The world hasn't quite turned my way just yet, but BMW just introduced a fairly close approximation for US customers on its new 2008 X6 Sports Activity Coupe
Tesla says the founder of rival Fisker Coachbuild stole confidential information in order to build a competing vehicle.
By Seth FletcherPosted 04.15.2008 at 3:46 pm 2 Comments
High drama in the electric car world: According to the New York Times, electric sports-car manufacturer Tesla is suing Henrik Fisker and Bernhard Koehler of Fisker Coachbuild, charging that Fisker fraudulently signed on to design Teslas White Star sedan, sabotaged the sedan project by doing substandard work, then stole confidential information and went on to build a competing car—the Fisker Karma.
PopSci’s new automotive guru flogs one of the year’s most anticipated
sports cars—the 2009 Nissan GT-R
By Mike SpinelliPosted 04.11.2008 at 5:54 pm 5 Comments
digg_url = 'http://digg.com/autos/Racing_The_2009_Nissan_GT_R';
This is the first post by PopSci's new Contributing Editor and automotive blogger, Mike Spinelli. An automotive-focused writer, blogger, and Sirius radio host, Mike left a career in technology market research to become founding editor of New York-based automotive website Jalopnik.com in 2004. Check back each day for his blog posts on PopSci.com, and watch for his byline in the magazine as well. —Eds.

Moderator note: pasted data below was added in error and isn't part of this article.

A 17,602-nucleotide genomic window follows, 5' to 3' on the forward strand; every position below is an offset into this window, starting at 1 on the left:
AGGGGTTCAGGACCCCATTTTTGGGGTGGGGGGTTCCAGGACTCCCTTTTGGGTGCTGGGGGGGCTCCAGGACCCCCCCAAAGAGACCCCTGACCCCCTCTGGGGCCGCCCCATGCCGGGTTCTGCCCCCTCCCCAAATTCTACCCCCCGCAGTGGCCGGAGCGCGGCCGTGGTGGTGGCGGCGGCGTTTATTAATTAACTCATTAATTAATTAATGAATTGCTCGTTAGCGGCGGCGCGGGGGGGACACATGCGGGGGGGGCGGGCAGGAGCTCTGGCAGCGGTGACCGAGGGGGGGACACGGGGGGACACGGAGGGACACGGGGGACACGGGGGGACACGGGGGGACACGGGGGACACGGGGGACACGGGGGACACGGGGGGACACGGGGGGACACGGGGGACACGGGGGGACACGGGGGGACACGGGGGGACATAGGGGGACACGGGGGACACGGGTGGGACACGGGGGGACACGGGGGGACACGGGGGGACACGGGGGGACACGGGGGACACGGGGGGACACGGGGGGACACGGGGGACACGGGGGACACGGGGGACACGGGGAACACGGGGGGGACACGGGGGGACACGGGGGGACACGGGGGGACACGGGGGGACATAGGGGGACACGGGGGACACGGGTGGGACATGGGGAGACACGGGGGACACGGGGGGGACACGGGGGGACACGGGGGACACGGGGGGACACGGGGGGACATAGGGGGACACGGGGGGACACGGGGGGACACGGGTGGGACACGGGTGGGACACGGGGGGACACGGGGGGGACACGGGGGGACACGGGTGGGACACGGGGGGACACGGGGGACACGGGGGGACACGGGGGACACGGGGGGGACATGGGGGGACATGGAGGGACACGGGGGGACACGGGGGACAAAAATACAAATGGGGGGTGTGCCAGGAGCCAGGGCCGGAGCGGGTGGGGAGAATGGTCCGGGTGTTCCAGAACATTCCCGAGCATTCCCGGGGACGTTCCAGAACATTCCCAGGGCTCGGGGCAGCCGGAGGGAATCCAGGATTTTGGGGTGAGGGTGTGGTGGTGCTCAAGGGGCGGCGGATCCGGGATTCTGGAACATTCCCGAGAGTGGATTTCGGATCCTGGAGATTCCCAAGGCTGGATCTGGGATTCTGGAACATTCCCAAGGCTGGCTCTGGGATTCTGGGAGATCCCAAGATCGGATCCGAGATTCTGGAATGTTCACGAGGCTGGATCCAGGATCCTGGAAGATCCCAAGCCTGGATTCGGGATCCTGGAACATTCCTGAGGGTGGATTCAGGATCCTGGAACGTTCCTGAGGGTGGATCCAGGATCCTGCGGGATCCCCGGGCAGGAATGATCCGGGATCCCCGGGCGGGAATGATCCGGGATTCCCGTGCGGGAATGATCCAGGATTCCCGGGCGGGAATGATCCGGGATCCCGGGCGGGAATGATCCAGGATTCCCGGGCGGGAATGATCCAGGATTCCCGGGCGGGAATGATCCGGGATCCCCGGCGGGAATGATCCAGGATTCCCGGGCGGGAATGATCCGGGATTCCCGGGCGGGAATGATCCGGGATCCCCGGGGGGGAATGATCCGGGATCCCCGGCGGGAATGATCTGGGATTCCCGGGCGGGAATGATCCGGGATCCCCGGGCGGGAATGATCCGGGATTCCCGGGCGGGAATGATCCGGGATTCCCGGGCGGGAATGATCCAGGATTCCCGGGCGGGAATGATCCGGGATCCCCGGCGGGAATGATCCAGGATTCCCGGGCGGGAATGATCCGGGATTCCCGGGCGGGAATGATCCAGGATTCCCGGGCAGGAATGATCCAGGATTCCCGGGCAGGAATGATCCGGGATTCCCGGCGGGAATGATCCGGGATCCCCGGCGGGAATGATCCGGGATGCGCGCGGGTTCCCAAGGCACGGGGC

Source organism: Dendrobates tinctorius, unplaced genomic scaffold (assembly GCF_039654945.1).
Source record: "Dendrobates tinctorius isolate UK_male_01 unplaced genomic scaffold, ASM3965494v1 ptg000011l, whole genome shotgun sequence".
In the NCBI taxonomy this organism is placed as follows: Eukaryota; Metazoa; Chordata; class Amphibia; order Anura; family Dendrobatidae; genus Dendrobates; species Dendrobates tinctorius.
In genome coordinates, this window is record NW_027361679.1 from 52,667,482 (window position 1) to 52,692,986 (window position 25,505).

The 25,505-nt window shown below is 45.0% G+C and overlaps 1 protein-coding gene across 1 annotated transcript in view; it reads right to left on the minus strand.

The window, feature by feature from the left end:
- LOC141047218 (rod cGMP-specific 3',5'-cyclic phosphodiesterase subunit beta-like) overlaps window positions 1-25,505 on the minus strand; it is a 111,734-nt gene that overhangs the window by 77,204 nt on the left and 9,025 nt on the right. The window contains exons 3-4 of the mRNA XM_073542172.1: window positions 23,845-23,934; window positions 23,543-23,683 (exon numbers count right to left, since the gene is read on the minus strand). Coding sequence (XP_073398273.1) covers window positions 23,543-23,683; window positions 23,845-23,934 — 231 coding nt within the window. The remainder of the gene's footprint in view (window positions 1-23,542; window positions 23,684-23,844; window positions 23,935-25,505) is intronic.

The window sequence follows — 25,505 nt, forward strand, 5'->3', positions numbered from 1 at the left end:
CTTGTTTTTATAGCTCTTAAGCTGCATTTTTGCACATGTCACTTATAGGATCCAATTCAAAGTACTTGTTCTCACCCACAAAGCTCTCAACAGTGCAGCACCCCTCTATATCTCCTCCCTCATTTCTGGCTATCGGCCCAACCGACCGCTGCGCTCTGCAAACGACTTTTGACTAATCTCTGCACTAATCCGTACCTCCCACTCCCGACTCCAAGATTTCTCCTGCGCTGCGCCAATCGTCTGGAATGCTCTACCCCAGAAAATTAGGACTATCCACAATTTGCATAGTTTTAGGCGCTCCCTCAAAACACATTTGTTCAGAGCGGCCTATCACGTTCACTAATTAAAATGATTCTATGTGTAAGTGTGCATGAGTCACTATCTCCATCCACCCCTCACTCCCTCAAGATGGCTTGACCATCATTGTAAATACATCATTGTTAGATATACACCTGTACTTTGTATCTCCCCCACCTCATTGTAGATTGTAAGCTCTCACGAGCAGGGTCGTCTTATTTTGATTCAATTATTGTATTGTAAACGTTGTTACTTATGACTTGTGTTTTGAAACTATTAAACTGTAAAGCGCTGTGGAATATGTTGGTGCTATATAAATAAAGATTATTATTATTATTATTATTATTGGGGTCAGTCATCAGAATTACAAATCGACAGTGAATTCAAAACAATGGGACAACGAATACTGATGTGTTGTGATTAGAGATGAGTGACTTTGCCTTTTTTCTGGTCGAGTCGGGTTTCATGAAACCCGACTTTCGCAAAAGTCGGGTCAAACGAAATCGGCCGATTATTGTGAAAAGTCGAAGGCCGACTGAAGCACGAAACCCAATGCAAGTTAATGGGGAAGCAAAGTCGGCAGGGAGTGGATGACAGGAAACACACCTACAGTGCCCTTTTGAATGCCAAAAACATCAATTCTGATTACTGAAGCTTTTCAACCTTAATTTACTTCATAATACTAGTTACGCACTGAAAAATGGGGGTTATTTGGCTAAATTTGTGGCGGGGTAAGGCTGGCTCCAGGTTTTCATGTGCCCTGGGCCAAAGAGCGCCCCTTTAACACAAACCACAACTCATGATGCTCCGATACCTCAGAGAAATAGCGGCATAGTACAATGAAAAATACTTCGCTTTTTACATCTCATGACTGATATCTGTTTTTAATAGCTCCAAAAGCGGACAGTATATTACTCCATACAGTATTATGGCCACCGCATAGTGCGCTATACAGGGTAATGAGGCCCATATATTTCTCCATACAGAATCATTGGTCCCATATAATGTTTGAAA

Get on the brakes right here, says the voice in my head. Move to the inside and let the car drift outward to the right. Then cut in hard and itll set you up for this next tight bit. Now get right on the speed again. The voice was that of New Zealander Steve Millen, veteran race driver and instructor of journalists gathered to sample the 2009 Nissan GT-R. Earlier, with Millen at the wheel, wed shot through the same section of Nevadas Reno-Fernley raceway -- a 200-degree banked left called the Horse Shoe followed by a quick right that opens into a nearly straight run -- while he narrated the action as casually as if over a pot of Earl Grey. Now I was doing it solo and, I might add, astonishingly well.
A unique engine prototype cuts emissions and consumption without sacrificing power
By Matt RansfordPosted 04.09.2008 at 2:48 pm 3 Comments
Earlier this month, we told you about an alternative oil for 2-stroke engines made from beef tallow. As you may remember, 2-stroke engines are tiny and powerful, but inefficient and heavy polluters. For years, engineers have tried to combine the efficiency of a 4-stroke engine with the power of a 2-stroke, only to come up short because the technology was simply not yet advanced enough. A team of UK researchers have finally solved that puzzle with a prototype they call the 2/4SIGHT.
Live digital television broadcasts come to handhelds and highways
By Sean CaptainPosted 04.02.2008 at 5:57 pm 0 Comments
For all of todays in-car entertainment options, live, local digital TV still isnt one of them. Even at home, digital television signals can break up if you wiggle the antenna, and you cant get a picture at all in a moving vehicle. But soon, you may see flawless video even if your set is barreling down the road at more than 100 mph.